The long wait times Island families face waiting for a child to be diagnosed with autism spectrum disorder or a learning disability came under scrutiny in the P.E.I. Legislature Friday.
The current wait time for Island children to receive an assessment from a psychologist within the school system is about three years, according to government.
Opposition health critic James Aylward says it usually takes a couple years in the school system before families realize there could be a problem.
'Lost so much ground'
"So if you have a child being identified with possibly a learning disability or autism in Grade 2, and you have to wait two or three years, well this child is already at the Grade 4 or 5 level," said Aylward. "And they've lost so much ground at that point, that their education thus far and moving forward has been very negatively impacted."
Some families opt to pay thousands of dollars for a private assessment, but both Aylward and Education Minister Doug Currie agreed many families can't afford to pay that.
"We have a wait time that's completely unacceptable," Currie said during Question Period.
Looking to hire more psychologists
He said the education system has 9.5 psychologist positions filled and is looking to hire more.
In the meantime, he said government is exploring an option the opposition suggested it should pursue: hiring private practice psychologists to help clear the backlog of assessment cases.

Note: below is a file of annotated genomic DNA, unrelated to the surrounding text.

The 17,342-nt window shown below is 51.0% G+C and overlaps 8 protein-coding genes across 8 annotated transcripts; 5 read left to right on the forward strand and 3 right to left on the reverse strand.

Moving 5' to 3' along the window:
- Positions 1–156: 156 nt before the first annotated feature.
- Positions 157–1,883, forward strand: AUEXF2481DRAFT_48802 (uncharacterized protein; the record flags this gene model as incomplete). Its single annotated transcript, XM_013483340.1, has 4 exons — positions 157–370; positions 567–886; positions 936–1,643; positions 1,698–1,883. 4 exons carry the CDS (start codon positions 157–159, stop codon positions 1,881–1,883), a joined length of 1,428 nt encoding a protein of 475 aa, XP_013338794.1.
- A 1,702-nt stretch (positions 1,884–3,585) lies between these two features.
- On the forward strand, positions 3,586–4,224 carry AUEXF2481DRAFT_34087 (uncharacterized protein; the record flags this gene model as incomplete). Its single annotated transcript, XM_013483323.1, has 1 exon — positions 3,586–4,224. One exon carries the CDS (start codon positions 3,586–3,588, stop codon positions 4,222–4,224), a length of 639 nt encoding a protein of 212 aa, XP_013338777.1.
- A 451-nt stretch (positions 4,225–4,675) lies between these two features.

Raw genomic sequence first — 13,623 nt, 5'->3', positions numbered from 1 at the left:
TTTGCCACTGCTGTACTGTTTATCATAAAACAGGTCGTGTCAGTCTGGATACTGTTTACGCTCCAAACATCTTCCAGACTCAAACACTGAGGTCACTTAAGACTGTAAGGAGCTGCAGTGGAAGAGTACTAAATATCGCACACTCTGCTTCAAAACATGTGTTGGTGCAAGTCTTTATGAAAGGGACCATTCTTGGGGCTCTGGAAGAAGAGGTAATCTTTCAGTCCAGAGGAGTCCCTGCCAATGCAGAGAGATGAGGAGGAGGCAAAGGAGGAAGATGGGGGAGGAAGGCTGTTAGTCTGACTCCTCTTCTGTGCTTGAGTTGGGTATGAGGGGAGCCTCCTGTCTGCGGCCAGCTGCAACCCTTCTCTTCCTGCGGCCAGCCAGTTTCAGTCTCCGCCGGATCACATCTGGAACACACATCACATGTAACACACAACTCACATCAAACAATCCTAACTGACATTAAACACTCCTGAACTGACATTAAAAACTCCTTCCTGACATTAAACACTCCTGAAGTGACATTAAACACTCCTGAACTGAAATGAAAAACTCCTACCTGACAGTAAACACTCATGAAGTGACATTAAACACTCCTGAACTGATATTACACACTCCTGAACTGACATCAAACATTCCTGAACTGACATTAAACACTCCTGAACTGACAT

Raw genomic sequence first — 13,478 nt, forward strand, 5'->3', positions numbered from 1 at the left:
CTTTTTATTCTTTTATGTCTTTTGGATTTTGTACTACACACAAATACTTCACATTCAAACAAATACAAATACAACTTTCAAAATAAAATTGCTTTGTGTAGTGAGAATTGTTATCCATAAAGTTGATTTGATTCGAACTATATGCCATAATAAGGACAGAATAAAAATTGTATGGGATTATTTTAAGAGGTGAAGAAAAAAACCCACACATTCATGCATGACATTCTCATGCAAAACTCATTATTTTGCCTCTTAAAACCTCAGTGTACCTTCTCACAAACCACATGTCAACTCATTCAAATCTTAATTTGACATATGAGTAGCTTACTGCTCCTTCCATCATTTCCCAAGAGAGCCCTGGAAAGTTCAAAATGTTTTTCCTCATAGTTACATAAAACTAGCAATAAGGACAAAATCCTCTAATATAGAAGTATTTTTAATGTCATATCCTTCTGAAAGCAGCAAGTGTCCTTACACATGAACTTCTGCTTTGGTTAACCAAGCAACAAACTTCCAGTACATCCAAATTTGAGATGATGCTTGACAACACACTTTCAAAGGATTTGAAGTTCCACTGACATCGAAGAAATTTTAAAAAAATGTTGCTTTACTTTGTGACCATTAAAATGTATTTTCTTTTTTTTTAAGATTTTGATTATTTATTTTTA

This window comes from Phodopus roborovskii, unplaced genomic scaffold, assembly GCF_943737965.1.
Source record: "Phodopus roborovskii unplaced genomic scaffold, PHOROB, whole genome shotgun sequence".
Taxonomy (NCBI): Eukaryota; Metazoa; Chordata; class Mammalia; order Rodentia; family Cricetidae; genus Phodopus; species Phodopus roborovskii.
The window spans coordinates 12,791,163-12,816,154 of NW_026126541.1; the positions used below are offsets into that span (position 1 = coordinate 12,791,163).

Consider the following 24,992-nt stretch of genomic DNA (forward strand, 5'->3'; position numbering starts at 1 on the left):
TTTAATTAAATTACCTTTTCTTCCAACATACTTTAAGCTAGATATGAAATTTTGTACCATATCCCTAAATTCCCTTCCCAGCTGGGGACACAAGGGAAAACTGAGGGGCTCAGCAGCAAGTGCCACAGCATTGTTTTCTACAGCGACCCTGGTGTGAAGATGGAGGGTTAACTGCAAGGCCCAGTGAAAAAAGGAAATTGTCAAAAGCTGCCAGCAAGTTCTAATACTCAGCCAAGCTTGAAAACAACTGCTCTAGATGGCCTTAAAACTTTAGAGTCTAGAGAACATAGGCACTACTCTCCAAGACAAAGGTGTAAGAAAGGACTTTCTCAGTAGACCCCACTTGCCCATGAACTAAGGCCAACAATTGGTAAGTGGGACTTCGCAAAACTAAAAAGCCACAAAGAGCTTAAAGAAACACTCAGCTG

"We've already had a number of conversations about how we outsource," said Currie, noting Island school boards have used private psychologists in the past to reduce backlogs of assessment cases.
In the meantime, he said children do receive classroom supports throughout the period of waiting for a formal assessment.
"All children that have been identified would be getting supports every day they go into the schools," he said.
But Aylward questioned how effective those supports can be, if the type of learning disability a child might have has not yet been identified. There are other supports, both within the classroom and outside the school system, that children with autism spectrum disorder cannot access until they receive an official diagnosis.
Aylward also questioned how much priority government has put on this issue, which has been a problem going back at least as far as 2010.
"Every time you turn around they're changing the board structure, they're changing this they're changing that [in education]," he said. "They just don't seem to have a clear focus so that they can just move forward and do what needs to be done, and what should be done, especially for these children."
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